Increasing CO2-Storage Efficiency Through a CO2/Brine-Displacement Approach

Akinnikawe, Oyewande (Texas A&M University) | Chaudhary, Anish (Texas A&M University) | Vasquez, Oscar (Texas A&M University) | Enih, Chijioke (Texas A&M University) | Ehlig-Economides, Christine A. (Texas A&M University)

OnePetro 

Summary

Previous studies have shown that bulk carbon dioxide (CO2) injection in deep saline aquifers supplies insufficient aquifer storage efficiency and causes excessive risk because of aquifer pressurization. To avoid pressurization, we propose to produce the same volume of brine as is injected as CO2 in a CO2/brine displacement. Two approaches to CO2/brine displacement are considered--an external brine-disposal strategy in which brine is disposed of into another formation such as oilfield brine and an internal saturated brine-injection strategy with which the produced brine is desalinated and reinjected into the same formation. The displacement strategies increase the storage efficiency from 0.48% for the bulk-injection case to more than 7%. A conceptual case study with documented aquifer properties of the Woodbine aquifer in Texas indicates that the available volume is sufficient to store all the CO2 being generated by power plants in the vicinity for approximately 20 years only. However, the CO2/brine displacement increases storage efficiency enough to store the CO2 produced for at least 240 years at the current rate of coal-fired electric-power generation. Sensitivity analyses on relative permeability, permeability, and temperature were conducted to see the effects of these reservoir parameters on storage efficiency.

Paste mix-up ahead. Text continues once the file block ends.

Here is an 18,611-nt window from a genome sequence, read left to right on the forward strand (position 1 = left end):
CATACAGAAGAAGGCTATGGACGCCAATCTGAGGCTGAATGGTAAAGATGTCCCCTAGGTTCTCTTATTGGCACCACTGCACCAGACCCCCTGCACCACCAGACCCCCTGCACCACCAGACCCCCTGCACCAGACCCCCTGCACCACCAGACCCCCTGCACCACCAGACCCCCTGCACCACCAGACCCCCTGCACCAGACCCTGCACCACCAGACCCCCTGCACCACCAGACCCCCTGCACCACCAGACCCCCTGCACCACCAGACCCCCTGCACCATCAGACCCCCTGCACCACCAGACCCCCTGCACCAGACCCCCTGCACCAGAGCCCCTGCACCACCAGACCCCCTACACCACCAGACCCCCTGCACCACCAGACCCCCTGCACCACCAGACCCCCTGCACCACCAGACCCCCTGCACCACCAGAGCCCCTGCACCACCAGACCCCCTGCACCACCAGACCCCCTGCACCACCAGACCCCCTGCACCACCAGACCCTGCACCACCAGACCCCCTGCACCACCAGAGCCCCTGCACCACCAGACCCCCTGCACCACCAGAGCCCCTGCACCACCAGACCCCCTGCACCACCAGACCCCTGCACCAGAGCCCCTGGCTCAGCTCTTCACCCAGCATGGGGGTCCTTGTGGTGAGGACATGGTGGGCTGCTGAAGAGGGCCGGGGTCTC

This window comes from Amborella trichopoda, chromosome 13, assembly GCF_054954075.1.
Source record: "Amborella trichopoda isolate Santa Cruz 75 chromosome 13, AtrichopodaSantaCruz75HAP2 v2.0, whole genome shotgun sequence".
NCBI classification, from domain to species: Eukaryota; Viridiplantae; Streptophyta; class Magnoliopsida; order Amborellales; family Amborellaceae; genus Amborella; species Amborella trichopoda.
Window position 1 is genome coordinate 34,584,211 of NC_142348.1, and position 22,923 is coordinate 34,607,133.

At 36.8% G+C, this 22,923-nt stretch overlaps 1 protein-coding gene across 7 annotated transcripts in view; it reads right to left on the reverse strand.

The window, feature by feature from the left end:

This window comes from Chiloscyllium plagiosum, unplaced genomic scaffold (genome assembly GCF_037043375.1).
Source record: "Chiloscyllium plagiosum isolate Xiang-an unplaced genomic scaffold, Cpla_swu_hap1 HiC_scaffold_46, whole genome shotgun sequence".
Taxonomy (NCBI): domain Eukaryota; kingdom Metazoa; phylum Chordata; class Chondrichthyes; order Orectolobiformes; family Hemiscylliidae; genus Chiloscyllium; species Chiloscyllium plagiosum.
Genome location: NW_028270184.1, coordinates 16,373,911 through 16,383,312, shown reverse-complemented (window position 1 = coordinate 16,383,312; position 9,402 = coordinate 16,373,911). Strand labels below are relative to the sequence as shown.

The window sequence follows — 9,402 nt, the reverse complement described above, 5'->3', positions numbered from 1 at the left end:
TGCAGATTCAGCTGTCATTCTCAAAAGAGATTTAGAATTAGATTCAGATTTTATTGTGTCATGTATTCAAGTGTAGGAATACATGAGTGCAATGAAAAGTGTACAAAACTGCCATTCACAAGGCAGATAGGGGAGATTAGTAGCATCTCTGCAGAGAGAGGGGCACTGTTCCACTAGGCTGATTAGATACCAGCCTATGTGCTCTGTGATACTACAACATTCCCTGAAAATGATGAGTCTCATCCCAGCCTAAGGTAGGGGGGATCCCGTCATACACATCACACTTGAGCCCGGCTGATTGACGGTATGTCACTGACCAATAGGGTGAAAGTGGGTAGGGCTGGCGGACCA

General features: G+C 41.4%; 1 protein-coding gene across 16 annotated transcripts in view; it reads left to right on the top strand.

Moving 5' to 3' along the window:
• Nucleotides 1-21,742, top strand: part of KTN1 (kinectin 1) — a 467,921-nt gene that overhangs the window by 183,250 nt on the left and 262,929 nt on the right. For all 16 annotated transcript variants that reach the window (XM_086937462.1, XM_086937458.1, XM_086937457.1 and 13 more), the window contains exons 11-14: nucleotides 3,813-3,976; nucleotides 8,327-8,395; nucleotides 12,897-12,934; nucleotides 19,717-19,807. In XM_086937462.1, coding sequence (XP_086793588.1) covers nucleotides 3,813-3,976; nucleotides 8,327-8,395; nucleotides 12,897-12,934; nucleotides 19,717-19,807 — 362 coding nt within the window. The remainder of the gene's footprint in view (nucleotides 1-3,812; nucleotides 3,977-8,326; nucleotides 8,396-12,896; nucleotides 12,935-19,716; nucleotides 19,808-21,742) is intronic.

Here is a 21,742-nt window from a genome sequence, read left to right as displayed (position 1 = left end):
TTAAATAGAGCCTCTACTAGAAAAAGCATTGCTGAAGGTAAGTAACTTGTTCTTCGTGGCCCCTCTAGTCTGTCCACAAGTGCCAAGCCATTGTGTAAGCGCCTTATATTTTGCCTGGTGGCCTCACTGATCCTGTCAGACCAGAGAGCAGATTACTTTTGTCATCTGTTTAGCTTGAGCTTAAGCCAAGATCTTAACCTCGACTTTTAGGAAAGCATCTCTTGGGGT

For bulk injection, increased permeability resulted in increased storage efficiency, but for the CO2/brine-displacement strategies, decreased permeability increased storage efficiency because this resulted in higher average pressure that increased CO2 storage per unit of pore volume (PV) and increased CO2 viscosity. Also, storage efficiencies for the displacement strategies were highly sensitive to relative permeability. There is an optimal CO2-injection temperature below which the formation-fracturing pressure is lowered and above which CO2 breakthrough occurs for a smaller injection mass. The CO2/brine-displacement approach increased capital expenditures for additional wells and an operating expense for produced-brine disposal, but these additional costs are offset by increased CO2-storage efficiency at least 12 times that achieved by the bulk-injection strategy.